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House in Assynt
Located on the north-west coast of Scotland, House in Assynt is only accessible via a 13 km steep single-track road.
The “beautifully designed house” was designed by Mary Arnold-Forster Architects and was built off-site before being transported in small sections to its final location.
The house is built in three modules with different functions.
The front pod is an open plan living space with a kitchen / diner.
The larger of the aft pods houses a master bedroom with an en-suite bathroom.
The last pod houses an additional bathroom and a guest bedroom.
Phil and Heather reside at the property and fell in love with the area after vacationing there in 2015.
Phil said: “I’ve always wanted a place somewhere in the middle of nowhere.”
Heather added: “There are certainly none of the attractions of an urban center.”
Phil said some people may ask ‘why did you do this? “
He said he loved “this desert”.
The couple had no idea what they wanted to build, but knew they wanted him to “feel good” on the pitch.
Having worked in the wilderness of Scotland for years, their architect Mary is at one with the remote landscapes and is passionate about their protection.
Mary said, “Who am I to break the ancient rocks? This is my feeling. I’m only here for a moment. Let’s make sure we don’t.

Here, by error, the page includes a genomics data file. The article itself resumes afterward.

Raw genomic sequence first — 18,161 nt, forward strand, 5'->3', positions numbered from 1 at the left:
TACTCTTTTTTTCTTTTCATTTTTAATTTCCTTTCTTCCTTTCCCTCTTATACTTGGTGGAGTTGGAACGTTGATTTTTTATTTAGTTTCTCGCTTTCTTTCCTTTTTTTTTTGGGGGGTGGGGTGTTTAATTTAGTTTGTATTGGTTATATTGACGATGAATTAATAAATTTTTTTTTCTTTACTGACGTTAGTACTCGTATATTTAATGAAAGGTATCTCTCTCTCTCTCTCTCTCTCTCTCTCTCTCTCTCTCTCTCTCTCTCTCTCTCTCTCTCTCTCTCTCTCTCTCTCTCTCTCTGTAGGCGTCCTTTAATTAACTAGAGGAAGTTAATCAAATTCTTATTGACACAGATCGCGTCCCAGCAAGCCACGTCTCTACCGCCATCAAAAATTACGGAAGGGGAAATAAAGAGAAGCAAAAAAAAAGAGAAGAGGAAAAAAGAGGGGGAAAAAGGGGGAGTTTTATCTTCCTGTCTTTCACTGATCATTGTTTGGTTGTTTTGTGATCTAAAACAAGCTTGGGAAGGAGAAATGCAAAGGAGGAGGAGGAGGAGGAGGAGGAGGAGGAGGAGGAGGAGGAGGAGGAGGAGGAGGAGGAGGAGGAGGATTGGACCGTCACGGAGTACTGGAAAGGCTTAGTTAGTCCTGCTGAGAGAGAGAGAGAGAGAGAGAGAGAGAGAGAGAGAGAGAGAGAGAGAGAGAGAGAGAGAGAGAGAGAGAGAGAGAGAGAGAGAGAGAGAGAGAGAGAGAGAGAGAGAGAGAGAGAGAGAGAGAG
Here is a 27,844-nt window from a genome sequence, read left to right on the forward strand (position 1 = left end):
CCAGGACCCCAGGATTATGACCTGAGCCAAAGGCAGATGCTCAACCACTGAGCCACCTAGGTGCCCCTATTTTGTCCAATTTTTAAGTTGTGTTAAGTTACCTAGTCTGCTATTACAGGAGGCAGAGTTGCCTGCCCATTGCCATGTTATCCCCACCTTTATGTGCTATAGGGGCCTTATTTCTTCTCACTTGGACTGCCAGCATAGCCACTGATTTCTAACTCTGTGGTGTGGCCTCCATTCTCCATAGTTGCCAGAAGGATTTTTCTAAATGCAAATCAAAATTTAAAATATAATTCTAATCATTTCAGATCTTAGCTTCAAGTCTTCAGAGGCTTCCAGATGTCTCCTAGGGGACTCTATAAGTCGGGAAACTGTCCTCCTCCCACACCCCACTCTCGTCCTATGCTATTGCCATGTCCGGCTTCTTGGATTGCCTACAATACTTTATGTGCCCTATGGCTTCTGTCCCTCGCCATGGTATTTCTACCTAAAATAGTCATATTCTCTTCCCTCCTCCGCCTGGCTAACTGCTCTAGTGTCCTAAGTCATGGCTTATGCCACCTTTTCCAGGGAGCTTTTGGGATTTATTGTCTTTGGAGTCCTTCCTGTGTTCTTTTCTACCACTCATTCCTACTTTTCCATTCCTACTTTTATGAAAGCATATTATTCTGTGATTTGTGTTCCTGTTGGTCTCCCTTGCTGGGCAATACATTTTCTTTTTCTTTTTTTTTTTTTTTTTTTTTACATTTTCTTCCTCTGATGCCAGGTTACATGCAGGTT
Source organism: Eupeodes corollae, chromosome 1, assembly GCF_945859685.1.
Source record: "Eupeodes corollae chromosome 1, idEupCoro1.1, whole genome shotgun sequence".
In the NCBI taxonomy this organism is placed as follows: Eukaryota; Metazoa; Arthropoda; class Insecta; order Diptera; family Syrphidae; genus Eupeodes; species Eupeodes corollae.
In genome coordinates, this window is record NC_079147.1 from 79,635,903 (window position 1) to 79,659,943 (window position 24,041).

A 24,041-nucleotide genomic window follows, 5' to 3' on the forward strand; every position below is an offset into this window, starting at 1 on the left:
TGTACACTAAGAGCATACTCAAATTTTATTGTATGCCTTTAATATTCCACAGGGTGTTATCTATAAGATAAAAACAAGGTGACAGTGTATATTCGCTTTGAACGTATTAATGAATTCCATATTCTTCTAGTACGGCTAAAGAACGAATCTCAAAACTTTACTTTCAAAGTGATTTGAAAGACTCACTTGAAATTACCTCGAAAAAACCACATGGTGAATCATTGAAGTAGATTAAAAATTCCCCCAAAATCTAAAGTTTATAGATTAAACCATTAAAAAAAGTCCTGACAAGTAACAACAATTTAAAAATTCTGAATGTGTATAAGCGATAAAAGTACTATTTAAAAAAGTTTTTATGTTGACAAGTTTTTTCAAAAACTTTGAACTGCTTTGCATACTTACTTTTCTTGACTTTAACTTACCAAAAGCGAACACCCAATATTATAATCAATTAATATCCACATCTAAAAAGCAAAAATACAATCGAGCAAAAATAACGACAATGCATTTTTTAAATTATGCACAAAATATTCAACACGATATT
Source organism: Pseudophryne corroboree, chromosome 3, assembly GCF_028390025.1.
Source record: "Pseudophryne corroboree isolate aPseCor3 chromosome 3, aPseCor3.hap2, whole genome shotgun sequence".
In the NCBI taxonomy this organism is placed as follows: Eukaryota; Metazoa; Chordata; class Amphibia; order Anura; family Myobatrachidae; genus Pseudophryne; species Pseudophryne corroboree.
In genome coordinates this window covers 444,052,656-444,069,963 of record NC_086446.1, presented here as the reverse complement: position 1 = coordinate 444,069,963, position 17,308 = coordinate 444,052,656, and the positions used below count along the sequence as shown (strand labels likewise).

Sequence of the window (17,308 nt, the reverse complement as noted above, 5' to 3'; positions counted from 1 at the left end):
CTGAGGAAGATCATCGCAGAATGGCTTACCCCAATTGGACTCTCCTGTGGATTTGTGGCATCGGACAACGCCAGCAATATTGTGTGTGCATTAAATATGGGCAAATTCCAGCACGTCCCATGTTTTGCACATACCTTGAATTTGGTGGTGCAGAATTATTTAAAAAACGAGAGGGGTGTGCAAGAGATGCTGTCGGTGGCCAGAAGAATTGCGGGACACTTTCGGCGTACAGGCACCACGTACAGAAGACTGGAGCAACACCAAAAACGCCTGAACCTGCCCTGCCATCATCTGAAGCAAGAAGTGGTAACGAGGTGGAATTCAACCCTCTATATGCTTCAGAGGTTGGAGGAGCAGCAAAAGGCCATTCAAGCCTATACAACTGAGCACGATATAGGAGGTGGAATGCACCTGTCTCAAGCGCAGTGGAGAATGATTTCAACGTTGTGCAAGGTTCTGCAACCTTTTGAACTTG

“I managed to knit the building between the two headlands without breaking the rocks.
The building rests on stilts, perched on a strip of concrete “barely there”.
On the outside, the property has a charred wood siding that is both dark and waterproof, helping the new building fade into its surroundings.
Inside, the property couldn’t be more different with strips of natural light and wooden surfaces.
The RIBA judges marveled at the entrance hall lined with pine and silver fir which gently leads you to a stunning lounge with a “view to die for”.
The property was built in a factory 70 miles away in 13 sections.
The sizes of the modules were built according to the size of the road on which they were transported.
A truck with a driver delivered the modules to their final location.
The modules were then assembled in just four days to create a remarkably efficient and energy efficient building.
Designed by Turner Works Architects, Hove House is located in Hove, a crowded seaside town in Sussex.
The property is surrounded on all sides by dominant neighbors but is camouflaged with a green roof and a mantle of black bricks.